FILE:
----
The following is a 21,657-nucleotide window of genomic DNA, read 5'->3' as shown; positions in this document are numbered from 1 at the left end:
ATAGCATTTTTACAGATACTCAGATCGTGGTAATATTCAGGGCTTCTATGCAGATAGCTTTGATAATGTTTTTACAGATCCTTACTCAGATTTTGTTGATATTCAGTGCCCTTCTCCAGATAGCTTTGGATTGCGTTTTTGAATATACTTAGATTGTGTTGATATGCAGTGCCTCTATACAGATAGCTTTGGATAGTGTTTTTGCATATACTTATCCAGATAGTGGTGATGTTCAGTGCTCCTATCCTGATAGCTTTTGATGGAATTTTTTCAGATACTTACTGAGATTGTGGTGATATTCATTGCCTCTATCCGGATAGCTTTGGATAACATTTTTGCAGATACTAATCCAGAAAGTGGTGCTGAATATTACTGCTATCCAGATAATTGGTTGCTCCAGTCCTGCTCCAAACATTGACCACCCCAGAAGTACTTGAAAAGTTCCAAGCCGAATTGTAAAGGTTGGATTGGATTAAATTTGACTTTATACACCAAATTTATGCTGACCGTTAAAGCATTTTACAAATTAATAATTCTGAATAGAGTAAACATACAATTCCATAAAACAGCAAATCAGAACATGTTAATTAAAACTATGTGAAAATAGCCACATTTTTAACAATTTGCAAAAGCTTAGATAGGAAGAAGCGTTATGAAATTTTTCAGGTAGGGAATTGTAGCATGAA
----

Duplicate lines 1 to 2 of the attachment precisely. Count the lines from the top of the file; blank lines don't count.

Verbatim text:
The following is a 21,657-nucleotide window of genomic DNA, read 5'->3' as shown; positions in this document are numbered from 1 at the left end:
ATAGCATTTTTACAGATACTCAGATCGTGGTAATATTCAGGGCTTCTATGCAGATAGCTTTGATAATGTTTTTACAGATCCTTACTCAGATTTTGTTGATATTCAGTGCCCTTCTCCAGATAGCTTTGGATTGCGTTTTTGAATATACTTAGATTGTGTTGATATGCAGTGCCTCTATACAGATAGCTTTGGATAGTGTTTTTGCATATACTTATCCAGATAGTGGTGATGTTCAGTGCTCCTATCCTGATAGCTTTTGATGGAATTTTTTCAGATACTTACTGAGATTGTGGTGATATTCATTGCCTCTATCCGGATAGCTTTGGATAACATTTTTGCAGATACTAATCCAGAAAGTGGTGCTGAATATTACTGCTATCCAGATAATTGGTTGCTCCAGTCCTGCTCCAAACATTGACCACCCCAGAAGTACTTGAAAAGTTCCAAGCCGAATTGTAAAGGTTGGATTGGATTAAATTTGACTTTATACACCAAATTTATGCTGACCGTTAAAGCATTTTACAAATTAATAATTCTGAATAGAGTAAACATACAATTCCATAAAACAGCAAATCAGAACATGTTAATTAAAACTATGTGAAAATAGCCACATTTTTAACAATTTGCAAAAGCTTAGATAGGAAGAAGCGTTATGAAATTTTTCAGGTAGGGAATTGTAGCATGAA